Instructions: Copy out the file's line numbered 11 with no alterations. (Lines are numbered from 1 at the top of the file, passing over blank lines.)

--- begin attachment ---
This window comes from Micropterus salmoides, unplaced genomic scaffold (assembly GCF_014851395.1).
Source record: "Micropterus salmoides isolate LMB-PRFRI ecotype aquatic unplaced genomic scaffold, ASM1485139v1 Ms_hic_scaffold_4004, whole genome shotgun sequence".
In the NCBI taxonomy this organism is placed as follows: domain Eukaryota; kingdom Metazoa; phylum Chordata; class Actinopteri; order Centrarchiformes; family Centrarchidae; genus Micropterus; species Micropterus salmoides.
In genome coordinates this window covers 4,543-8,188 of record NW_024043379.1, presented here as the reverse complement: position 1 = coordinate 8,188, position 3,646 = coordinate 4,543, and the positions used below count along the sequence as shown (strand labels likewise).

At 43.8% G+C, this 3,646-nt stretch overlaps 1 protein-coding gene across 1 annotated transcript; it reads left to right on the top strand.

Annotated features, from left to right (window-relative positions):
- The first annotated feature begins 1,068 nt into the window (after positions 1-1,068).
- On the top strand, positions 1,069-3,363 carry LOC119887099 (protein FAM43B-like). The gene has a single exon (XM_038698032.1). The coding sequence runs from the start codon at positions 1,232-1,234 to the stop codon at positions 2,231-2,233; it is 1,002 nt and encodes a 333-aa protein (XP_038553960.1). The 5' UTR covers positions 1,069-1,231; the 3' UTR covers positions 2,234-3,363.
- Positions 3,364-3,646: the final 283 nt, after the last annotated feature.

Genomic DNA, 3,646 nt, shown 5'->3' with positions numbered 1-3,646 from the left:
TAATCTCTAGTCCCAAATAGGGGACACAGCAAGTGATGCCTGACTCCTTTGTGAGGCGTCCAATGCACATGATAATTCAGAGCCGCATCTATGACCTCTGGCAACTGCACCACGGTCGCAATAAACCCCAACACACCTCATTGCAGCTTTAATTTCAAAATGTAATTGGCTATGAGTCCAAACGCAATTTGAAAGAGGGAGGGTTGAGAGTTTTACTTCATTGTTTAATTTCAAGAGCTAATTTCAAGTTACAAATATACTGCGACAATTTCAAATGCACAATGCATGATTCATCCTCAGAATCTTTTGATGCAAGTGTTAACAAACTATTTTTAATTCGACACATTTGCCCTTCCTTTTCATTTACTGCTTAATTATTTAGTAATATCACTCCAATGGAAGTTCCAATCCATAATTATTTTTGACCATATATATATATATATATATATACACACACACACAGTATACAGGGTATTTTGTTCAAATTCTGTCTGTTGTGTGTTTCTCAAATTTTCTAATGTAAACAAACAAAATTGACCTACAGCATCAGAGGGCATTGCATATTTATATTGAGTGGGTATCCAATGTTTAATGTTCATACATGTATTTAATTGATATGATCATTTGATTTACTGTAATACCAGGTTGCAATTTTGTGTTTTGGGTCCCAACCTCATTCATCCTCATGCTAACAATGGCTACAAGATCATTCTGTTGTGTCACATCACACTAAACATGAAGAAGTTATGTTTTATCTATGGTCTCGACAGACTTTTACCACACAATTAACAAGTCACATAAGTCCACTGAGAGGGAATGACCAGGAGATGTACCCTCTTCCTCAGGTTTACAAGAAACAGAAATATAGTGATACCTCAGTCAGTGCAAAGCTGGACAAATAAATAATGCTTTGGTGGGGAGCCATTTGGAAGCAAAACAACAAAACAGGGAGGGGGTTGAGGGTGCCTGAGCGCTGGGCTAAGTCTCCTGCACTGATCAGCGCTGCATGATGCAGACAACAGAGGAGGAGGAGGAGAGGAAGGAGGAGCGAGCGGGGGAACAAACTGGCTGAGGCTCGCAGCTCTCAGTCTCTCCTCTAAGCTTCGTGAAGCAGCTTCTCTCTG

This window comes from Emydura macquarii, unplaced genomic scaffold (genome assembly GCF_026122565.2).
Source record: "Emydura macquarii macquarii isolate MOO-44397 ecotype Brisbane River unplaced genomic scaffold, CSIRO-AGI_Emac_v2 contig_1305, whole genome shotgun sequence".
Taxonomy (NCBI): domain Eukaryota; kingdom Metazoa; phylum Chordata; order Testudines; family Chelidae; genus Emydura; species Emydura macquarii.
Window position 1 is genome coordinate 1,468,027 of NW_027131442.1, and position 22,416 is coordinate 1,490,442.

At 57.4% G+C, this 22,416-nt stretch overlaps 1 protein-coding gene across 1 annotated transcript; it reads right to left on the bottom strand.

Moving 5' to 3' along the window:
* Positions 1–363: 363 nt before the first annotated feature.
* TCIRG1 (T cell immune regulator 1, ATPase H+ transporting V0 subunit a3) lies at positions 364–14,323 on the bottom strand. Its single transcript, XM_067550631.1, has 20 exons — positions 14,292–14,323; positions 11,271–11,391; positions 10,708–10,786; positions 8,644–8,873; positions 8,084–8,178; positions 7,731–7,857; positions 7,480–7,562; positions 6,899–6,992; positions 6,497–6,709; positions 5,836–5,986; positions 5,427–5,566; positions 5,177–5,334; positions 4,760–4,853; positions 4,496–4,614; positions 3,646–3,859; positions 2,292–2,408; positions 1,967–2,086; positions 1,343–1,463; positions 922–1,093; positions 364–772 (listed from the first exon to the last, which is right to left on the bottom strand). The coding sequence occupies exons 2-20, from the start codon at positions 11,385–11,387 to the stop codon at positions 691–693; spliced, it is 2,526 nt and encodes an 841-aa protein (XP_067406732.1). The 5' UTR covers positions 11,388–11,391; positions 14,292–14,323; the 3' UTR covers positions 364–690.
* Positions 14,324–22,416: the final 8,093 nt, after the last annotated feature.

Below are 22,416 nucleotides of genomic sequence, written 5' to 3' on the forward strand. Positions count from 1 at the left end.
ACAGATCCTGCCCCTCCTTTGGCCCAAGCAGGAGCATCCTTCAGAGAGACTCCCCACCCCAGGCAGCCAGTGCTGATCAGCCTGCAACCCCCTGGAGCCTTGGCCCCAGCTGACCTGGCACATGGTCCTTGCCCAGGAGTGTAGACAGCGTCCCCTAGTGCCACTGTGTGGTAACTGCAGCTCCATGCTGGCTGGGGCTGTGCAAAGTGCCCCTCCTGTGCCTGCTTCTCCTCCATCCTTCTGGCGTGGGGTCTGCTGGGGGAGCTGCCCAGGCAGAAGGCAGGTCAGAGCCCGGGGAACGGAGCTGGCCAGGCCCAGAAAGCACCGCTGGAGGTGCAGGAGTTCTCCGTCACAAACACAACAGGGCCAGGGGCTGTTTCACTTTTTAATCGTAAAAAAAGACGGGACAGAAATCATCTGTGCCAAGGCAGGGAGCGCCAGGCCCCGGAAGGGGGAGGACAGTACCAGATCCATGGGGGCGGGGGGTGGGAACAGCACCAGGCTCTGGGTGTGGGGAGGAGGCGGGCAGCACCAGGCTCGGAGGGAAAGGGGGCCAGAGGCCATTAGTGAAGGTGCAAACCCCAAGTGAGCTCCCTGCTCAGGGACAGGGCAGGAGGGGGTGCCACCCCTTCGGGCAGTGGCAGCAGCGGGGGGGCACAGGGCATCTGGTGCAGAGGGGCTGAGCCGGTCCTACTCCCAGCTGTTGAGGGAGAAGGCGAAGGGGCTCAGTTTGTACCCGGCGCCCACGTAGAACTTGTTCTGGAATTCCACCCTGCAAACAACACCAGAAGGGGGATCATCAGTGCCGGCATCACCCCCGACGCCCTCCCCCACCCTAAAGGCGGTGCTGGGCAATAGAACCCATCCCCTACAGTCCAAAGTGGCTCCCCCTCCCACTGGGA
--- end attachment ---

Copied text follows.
TAATCTCTAGTCCCAAATAGGGGACACAGCAAGTGATGCCTGACTCCTTTGTGAGGCGTCCAATGCACATGATAATTCAGAGCCGCATCTATGACCTCTGGCAACTGCACCACGGTCGCAATAAACCCCAACACACCTCATTGCAGCTTTAATTTCAAAATGTAATTGGCTATGAGTCCAAACGCAATTTGAAAGAGGGAGGGTTGAGAGTTTTACTTCATTGTTTAATTTCAAGAGCTAATTTCAAGTTACAAATATACTGCGACAATTTCAAATGCACAATGCATGATTCATCCTCAGAATCTTTTGATGCAAGTGTTAACAAACTATTTTTAATTCGACACATTTGCCCTTCCTTTTCATTTACTGCTTAATTATTTAGTAATATCACTCCAATGGAAGTTCCAATCCATAATTATTTTTGACCATATATATATATATATATATATACACACACACACAGTATACAGGGTATTTTGTTCAAATTCTGTCTGTTGTGTGTTTCTCAAATTTTCTAATGTAAACAAACAAAATTGACCTACAGCATCAGAGGGCATTGCATATTTATATTGAGTGGGTATCCAATGTTTAATGTTCATACATGTATTTAATTGATATGATCATTTGATTTACTGTAATACCAGGTTGCAATTTTGTGTTTTGGGTCCCAACCTCATTCATCCTCATGCTAACAATGGCTACAAGATCATTCTGTTGTGTCACATCACACTAAACATGAAGAAGTTATGTTTTATCTATGGTCTCGACAGACTTTTACCACACAATTAACAAGTCACATAAGTCCACTGAGAGGGAATGACCAGGAGATGTACCCTCTTCCTCAGGTTTACAAGAAACAGAAATATAGTGATACCTCAGTCAGTGCAAAGCTGGACAAATAAATAATGCTTTGGTGGGGAGCCATTTGGAAGCAAAACAACAAAACAGGGAGGGGGTTGAGGGTGCCTGAGCGCTGGGCTAAGTCTCCTGCACTGATCAGCGCTGCATGATGCAGACAACAGAGGAGGAGGAGGAGAGGAAGGAGGAGCGAGCGGGGGAACAAACTGGCTGAGGCTCGCAGCTCTCAGTCTCTCCTCTAAGCTTCGTGAAGCAGCTTCTCTCTG